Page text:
s a chaplain, I have been taught that it is not necessarily my role to have answers for folks when they are grappling with theological questions. But of course, there are always exceptions. One such exception happened when I attended a Care Conference for a child with a critical diagnosis. Our medical team met with the family to explain that there were no further surgical interventions, no additional drugs, and no reparative therapies remaining for which there were any reasonable expectations of efficacy. The team of doctors—consisting of a specialist, a surgeon, a pediatric ICU physician, and a palliative care doctor— shared this news, answered questions, and made their recommendation that the plan of care shift to comfort measures and that artificial ventilation be discontinued. The family was devastated, as you would imagine. It was a heartbreaking meeting for everyone in the room. At this type of meeting I am mainly present for emotional and moral support (for both the family and the staff). I tend to do much more listening than talking, so I think everyone in the room was caught off guard when the mother had one final question before the meeting ended and it was for me. She wanted to know if her child “was saved” despite not having been baptized. So much of my pastoral care training whispered the correct reply into my ear—“Well, what do you think?” Thankfully what echoed much louder in my head and in my heart was a message from Cindy Rigby’s sermon at the 2012 Baccalaureate service, that sometimes people desperately want and frankly need us to know things and to speak with authority rather than equivocate into a sea of—nobody really knows for sure. So, without reservation I stated emphatically “[Your child] is beloved by God and nothing will ever change that fact. The sacrament of baptism is what we refer to as an outward sign of inward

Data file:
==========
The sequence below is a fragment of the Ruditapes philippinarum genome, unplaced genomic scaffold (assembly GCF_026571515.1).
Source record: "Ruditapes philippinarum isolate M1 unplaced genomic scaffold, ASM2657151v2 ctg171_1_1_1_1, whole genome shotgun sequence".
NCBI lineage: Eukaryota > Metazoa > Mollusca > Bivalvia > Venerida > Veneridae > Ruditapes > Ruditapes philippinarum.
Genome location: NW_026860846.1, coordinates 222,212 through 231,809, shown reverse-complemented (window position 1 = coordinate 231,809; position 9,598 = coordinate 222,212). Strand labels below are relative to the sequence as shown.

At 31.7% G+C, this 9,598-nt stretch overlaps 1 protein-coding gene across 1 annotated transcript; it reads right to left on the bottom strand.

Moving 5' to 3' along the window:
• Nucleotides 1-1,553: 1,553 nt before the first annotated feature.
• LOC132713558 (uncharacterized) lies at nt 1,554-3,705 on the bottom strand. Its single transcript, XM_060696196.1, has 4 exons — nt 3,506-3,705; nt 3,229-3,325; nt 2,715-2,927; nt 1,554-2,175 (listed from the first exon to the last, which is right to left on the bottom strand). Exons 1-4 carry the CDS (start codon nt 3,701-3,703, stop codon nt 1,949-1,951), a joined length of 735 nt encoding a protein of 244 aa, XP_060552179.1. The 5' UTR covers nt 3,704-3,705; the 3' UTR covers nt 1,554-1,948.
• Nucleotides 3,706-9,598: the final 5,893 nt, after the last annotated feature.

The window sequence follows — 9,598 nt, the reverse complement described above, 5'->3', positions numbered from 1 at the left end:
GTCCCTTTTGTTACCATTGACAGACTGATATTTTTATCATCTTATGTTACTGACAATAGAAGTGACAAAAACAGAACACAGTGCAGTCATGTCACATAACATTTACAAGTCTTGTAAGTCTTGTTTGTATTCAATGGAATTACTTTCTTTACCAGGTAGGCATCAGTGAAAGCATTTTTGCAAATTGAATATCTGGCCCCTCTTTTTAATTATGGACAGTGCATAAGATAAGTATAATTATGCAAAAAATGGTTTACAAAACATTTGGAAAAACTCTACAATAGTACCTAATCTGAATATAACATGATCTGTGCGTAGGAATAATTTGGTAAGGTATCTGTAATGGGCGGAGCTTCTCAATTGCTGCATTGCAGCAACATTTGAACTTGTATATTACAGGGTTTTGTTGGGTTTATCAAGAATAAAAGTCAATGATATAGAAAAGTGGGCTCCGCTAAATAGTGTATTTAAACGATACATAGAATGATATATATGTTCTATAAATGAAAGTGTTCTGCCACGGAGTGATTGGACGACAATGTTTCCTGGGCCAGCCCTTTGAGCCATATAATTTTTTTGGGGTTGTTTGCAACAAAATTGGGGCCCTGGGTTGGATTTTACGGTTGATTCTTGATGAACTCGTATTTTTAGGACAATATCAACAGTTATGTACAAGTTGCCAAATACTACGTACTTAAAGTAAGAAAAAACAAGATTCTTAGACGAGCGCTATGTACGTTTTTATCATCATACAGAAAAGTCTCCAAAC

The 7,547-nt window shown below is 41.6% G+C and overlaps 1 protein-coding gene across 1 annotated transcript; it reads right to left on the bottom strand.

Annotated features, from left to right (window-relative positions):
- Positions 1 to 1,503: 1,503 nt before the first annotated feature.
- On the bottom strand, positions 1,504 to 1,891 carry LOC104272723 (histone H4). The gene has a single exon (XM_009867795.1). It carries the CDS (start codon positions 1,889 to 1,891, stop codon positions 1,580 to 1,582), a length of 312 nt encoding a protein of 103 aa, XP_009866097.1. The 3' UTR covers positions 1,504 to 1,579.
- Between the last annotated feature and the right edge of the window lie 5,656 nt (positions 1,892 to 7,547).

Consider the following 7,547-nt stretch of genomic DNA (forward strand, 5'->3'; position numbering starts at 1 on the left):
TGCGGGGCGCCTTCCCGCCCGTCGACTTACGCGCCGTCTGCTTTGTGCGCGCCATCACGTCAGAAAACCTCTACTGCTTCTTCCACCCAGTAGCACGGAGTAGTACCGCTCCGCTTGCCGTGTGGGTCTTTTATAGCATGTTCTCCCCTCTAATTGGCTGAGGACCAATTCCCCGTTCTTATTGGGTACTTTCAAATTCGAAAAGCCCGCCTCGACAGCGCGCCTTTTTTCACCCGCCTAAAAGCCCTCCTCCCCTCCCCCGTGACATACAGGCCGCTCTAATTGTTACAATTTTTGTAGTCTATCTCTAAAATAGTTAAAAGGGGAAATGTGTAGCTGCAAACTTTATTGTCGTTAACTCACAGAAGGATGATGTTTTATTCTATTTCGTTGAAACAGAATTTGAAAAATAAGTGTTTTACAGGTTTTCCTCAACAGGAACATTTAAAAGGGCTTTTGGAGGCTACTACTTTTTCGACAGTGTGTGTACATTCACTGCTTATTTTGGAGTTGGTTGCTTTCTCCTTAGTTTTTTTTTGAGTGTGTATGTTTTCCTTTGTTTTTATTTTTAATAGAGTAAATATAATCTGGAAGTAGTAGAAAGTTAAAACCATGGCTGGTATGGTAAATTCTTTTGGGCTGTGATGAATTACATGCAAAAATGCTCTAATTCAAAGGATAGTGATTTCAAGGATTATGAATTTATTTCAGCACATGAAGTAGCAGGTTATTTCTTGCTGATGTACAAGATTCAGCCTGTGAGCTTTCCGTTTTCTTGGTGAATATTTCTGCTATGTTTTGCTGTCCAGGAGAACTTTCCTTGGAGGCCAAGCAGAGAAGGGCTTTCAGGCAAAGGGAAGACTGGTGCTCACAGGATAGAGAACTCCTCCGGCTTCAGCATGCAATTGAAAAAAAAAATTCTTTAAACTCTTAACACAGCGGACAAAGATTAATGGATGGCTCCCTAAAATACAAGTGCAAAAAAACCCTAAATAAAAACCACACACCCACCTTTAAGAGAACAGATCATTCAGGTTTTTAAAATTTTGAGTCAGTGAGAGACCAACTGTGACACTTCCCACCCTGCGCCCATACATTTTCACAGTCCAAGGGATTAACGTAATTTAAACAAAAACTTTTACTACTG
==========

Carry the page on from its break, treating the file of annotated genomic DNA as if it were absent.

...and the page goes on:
Photo by Kallie Pitcock